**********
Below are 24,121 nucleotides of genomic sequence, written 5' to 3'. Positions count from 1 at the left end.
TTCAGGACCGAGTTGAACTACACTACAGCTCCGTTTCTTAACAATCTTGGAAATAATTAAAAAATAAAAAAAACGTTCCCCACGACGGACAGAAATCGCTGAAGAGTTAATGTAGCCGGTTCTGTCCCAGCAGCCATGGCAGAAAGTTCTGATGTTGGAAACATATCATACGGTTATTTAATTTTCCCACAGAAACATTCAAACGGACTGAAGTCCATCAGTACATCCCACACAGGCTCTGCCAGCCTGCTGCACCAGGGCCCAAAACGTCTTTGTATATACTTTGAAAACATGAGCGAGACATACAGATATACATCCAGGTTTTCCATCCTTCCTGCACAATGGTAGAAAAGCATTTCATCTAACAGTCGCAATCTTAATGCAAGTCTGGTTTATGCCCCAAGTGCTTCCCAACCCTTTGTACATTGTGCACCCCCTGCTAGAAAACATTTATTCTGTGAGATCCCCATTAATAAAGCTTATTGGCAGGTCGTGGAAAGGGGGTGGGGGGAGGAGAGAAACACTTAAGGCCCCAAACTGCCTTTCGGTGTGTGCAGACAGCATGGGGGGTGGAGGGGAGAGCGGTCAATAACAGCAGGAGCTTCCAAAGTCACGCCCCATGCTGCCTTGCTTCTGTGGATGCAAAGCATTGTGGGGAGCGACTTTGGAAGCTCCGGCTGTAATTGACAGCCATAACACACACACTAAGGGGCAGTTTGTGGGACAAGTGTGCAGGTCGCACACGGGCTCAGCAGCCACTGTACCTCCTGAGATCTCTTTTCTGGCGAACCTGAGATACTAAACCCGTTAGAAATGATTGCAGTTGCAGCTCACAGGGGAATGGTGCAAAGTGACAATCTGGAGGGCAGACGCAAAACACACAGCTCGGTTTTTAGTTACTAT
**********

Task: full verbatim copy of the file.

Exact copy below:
Below are 24,121 nucleotides of genomic sequence, written 5' to 3'. Positions count from 1 at the left end.
TTCAGGACCGAGTTGAACTACACTACAGCTCCGTTTCTTAACAATCTTGGAAATAATTAAAAAATAAAAAAAACGTTCCCCACGACGGACAGAAATCGCTGAAGAGTTAATGTAGCCGGTTCTGTCCCAGCAGCCATGGCAGAAAGTTCTGATGTTGGAAACATATCATACGGTTATTTAATTTTCCCACAGAAACATTCAAACGGACTGAAGTCCATCAGTACATCCCACACAGGCTCTGCCAGCCTGCTGCACCAGGGCCCAAAACGTCTTTGTATATACTTTGAAAACATGAGCGAGACATACAGATATACATCCAGGTTTTCCATCCTTCCTGCACAATGGTAGAAAAGCATTTCATCTAACAGTCGCAATCTTAATGCAAGTCTGGTTTATGCCCCAAGTGCTTCCCAACCCTTTGTACATTGTGCACCCCCTGCTAGAAAACATTTATTCTGTGAGATCCCCATTAATAAAGCTTATTGGCAGGTCGTGGAAAGGGGGTGGGGGGAGGAGAGAAACACTTAAGGCCCCAAACTGCCTTTCGGTGTGTGCAGACAGCATGGGGGGTGGAGGGGAGAGCGGTCAATAACAGCAGGAGCTTCCAAAGTCACGCCCCATGCTGCCTTGCTTCTGTGGATGCAAAGCATTGTGGGGAGCGACTTTGGAAGCTCCGGCTGTAATTGACAGCCATAACACACACACTAAGGGGCAGTTTGTGGGACAAGTGTGCAGGTCGCACACGGGCTCAGCAGCCACTGTACCTCCTGAGATCTCTTTTCTGGCGAACCTGAGATACTAAACCCGTTAGAAATGATTGCAGTTGCAGCTCACAGGGGAATGGTGCAAAGTGACAATCTGGAGGGCAGACGCAAAACACACAGCTCGGTTTTTAGTTACTAT